3. The brokenness of my own sin: with St. Paul, I do the very things I hate, and fail to do those things I intend.  Wretched woman that I am, when will I learn?  I do the same stupid and revolting things over and over again, feel the weight of the guilt, and repent yet again. How can I stop this viscous cycle?  But when Paul called himself wretched, he didn't ask how he could stop being wretched.  He asked a much better question: Who can save me from this body of death?  The answer is Jesus, of course. He lived a perfect life, and then gave it up because I couldn't. Knowing this is, again, a  great gift.

4. The brokenness in the sin of others: I feel increasingly that we live in a culture running at a full gallop towards its own destruction. I see people justifying any number of forms of sin or pure madness all in the name of their sacred autonomy. This mad dash seems to ruin everything and leaves me feeling very old and curmudgeonly.  But as soon as I forget that every sin others do is a sin I could do but for God's grace interrupting me, then I run the risk of falling into the same or similar sin.  If I respond to the sin of others in pride instead of a broken heart, I join them in my rush to destruction.  Self-righteousness is more fun and distracting, but the brokenness that comes from really seeing the sin of others for what it is creates tender hearts that God can use for healing and peace.  What a gift.

5. The brokenness of relationships: we all sabotage our relationships with others in our own selfishness, and those others return in kind.  We can't help it.  It is consistent with our fallen nature.  We pick up offenses or hand them out, we don't forgive others as we ought, nor even forgive ourselves.  Every relationship, horizontal or vertical, is tainted with brokenness.  The only way to reconciliation is through Him who came with healing in His wings. He was broken in every way, and willingly, for me and for you, Gentle Reader. He is our peace. And His peace enables us to extend wholeness to one another.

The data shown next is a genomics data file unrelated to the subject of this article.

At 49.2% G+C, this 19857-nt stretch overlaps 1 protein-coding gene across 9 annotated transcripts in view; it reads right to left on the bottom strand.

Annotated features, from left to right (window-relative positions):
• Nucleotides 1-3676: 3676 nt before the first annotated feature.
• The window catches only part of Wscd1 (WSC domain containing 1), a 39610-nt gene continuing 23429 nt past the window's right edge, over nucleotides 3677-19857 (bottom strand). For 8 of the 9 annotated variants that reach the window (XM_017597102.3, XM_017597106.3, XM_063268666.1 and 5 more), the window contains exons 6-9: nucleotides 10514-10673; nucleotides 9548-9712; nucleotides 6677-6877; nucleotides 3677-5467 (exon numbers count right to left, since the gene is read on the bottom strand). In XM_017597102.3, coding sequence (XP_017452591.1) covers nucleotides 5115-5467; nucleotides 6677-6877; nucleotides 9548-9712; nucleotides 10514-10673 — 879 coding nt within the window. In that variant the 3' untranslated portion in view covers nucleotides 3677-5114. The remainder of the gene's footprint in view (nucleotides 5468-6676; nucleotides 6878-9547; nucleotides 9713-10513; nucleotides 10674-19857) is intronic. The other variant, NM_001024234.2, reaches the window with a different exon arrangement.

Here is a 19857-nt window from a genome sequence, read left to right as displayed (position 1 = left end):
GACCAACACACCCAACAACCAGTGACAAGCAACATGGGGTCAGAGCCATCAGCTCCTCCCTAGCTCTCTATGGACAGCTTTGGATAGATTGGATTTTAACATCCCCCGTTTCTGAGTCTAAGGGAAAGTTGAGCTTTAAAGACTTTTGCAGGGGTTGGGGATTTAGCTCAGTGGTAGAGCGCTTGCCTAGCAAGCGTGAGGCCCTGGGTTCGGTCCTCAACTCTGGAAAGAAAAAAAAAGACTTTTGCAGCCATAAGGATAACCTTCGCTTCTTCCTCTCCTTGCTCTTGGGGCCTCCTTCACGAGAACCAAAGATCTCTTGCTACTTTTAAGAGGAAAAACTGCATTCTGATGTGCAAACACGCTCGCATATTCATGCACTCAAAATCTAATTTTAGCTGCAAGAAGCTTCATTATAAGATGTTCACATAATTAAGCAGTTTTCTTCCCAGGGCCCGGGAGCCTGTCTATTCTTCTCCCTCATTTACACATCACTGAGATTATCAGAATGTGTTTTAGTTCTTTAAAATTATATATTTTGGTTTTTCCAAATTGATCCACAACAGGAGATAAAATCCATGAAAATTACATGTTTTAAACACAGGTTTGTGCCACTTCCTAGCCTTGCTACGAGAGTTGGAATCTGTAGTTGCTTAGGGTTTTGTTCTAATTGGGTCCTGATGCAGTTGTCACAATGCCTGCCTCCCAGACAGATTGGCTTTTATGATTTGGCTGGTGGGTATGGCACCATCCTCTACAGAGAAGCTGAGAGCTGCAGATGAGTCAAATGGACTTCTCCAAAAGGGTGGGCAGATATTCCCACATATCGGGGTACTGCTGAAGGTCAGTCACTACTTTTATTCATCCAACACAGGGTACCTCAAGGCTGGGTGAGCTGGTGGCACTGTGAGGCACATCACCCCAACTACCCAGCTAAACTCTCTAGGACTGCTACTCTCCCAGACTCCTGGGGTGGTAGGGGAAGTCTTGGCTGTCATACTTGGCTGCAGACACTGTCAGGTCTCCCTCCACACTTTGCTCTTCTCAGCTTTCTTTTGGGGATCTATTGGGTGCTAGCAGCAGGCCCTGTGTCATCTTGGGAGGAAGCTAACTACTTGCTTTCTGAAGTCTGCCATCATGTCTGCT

Yesterday a dear friend reminded me that we out not to shun suffering because of the great good God works through it.  And brokenness, too, is a sharp tool in the hands of the Great Physician.  It cuts deep, and hurts, but like Ustace freed from his dragon skin, we find the pain from the cuts that excise the disease bring lasting joy.  May I rest there in my brokenness.

Thursday, October 09, 2014

A fair piece

Ran across this amazing quote on a blog this morning after reading about a woman's decision to end her life, and another woman's caring response.

“It is our fault, that we look upon God’s ways and works by halves and pieces; and so, we see often nothing but the black side, and the dark part of the moon. We mistake all, when we look upon men’s works by parts; a house in the building, lying in an hundred pieces; here timber, here a rafter, there a spar, there a stone; in another place, half a window, in another place, the side of a door: there is no beauty, no face of a house here. Have patience a little, and see them all by art compacted together in order, and you will see a fair building. When a painter draweth the half of a man; the one side of his head, one eye, the left arm, shoulder, and leg, and hath not drawn the other side, nor filled up with colours all the members, parts, limbs, in its full proportion, it is not like a man. So do we look on God’s works by halves or parts . . .  yet do we not see, that in this dispensation, the other half of God’s work makes it a fair piece.”
-Samuel Rutherford, The Trial and Triumph of Faith (1645)

 We cannot always make sense of life on this side of eternity, with only half the work visible to us. I am praying today for the grace to walk by faith in my half-way seeing, and believing that once I see the whole picture, I will yet praise Him, my Savior and my God. Won't you join me Gentle Reader?